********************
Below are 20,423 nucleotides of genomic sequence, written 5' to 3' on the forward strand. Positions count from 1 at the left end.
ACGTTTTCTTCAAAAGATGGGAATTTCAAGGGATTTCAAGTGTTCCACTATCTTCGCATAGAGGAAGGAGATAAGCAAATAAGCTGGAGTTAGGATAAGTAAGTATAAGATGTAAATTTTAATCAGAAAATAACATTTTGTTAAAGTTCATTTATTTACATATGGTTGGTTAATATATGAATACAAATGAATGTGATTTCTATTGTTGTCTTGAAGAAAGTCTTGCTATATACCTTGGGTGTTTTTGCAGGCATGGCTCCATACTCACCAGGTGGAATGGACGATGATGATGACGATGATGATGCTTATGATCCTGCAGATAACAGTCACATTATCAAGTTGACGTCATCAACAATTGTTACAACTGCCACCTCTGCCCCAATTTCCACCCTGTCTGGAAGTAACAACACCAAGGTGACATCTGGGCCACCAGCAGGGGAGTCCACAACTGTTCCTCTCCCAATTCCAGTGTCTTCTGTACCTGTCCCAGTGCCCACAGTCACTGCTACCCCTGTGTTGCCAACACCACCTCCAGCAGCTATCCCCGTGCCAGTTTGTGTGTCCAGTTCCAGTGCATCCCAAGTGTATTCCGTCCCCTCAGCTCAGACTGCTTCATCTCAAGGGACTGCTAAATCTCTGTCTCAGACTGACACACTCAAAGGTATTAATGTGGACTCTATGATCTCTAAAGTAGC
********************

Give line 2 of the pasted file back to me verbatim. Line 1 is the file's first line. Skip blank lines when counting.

ACGTTTTCTTCAAAAGATGGGAATTTCAAGGGATTTCAAGTGTTCCACTATCTTCGCATAGAGGAAGGAGATAAGCAAATAAGCTGGAGTTAGGATAAGTAAGTATAAGATGTAAATTTTAATCAGAAAATAACATTTTGTTAAAGTTCATTTATTTACATATGGTTGGTTAATATATGAATACAAATGAATGTGATTTCTATTGTTGTCTTGAAGAAAGTCTTGCTATATACCTTGGGTGTTTTTGCAGGCATGGCTCCATACTCACCAGGTGGAATGGACGATGATGATGACGATGATGATGCTTATGATCCTGCAGATAACAGTCACATTATCAAGTTGACGTCATCAACAATTGTTACAACTGCCACCTCTGCCCCAATTTCCACCCTGTCTGGAAGTAACAACACCAAGGTGACATCTGGGCCACCAGCAGGGGAGTCCACAACTGTTCCTCTCCCAATTCCAGTGTCTTCTGTACCTGTCCCAGTGCCCACAGTCACTGCTACCCCTGTGTTGCCAACACCACCTCCAGCAGCTATCCCCGTGCCAGTTTGTGTGTCCAGTTCCAGTGCATCCCAAGTGTATTCCGTCCCCTCAGCTCAGACTGCTTCATCTCAAGGGACTGCTAAATCTCTGTCTCAGACTGACACACTCAAAGGTATTAATGTGGACTCTATGATCTCTAAAGTAGC